Researchers in the US have demonstrated prototype spider-like robots equipped with 3D printing technology that are able to work together to construct complex structures and surfaces.
Developed by a team at Siemens Corporate Technology’s Princeton campus the devices – dubbed SiSpis – are the latest step in the development of autonomous mobile manufacturing techniques that Siemens’ believes could ultimately play a major role in the manufacture of everything from aircraft to ships.
“We are looking at using multiple autonomous robots for collaborative additive manufacturing of structures, such as car bodies, the hulls of ships and airplane fuselages,” said Livio Dalloro who heads up the group behind the systems.
Designed and built almost entirely in-house, and underpinned by a modified version of Siemens’ NX PLM software, each spider is equipped with an extruder similar to those found on traditional 3D printers, that prints a cornstarch-and-sugarcane substance known as polylactic acid.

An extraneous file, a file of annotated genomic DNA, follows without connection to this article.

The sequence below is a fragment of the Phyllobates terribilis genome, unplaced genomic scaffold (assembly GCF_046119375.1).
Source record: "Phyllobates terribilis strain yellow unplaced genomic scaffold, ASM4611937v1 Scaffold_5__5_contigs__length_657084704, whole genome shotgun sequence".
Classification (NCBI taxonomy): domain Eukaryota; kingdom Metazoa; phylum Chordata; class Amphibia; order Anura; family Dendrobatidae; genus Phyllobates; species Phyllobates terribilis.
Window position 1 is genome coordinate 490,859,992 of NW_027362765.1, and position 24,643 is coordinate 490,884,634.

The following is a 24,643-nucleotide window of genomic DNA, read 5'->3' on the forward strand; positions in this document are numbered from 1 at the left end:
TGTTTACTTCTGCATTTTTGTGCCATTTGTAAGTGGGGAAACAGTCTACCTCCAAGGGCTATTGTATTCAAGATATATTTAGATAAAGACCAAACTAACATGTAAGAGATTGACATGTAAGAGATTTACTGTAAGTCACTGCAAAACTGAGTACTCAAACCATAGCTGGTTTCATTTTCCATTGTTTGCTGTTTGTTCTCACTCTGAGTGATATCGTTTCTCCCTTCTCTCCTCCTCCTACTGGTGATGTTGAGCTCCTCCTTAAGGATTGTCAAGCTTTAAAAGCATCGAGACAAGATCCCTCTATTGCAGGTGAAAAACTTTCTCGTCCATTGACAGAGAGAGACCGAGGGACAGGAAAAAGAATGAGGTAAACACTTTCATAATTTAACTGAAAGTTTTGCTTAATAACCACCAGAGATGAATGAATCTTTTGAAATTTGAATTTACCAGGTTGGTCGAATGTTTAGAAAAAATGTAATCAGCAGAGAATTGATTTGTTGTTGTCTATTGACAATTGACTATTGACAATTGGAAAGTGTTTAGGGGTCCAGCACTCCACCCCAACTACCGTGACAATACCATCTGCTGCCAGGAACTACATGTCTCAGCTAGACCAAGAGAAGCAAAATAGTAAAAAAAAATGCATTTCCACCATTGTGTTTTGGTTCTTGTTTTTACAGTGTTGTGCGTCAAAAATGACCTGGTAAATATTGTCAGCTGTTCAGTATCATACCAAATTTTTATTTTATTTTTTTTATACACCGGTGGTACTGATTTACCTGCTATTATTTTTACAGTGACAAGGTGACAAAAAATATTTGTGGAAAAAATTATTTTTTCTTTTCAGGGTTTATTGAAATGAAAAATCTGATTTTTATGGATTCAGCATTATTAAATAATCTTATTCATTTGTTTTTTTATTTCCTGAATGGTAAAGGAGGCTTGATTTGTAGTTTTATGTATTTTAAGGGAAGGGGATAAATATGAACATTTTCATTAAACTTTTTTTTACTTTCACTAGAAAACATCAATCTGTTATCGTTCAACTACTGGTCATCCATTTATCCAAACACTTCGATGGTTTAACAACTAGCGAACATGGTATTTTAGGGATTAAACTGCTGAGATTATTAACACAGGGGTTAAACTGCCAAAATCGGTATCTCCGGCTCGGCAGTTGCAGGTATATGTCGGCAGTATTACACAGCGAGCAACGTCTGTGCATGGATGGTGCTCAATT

Each robot is equipped with an onboard camera and laser scanner that enables it to interpret its immediate environment. Knowing the range of its 3D-printer arm, it will then autonomously work out which part of an area can cover, while other robots use the same technique to cover adjacent areas.
Thanks to algorithms that allow multi-robot task planning, two or more devices can collaborate on the additive manufacture or surface processing of a single object or area. And by dividing each area into vertical boxes, the robots can work collaboratively to cover even complex geometries in such a way that no box is missed.
Intriguingly, because the spiders always know where they are, a device is able to autonomously find its way back to a charging station when its batteries are low. But not before transmitting a progress report to a recharged spider that is able to pick up where its colleague left off.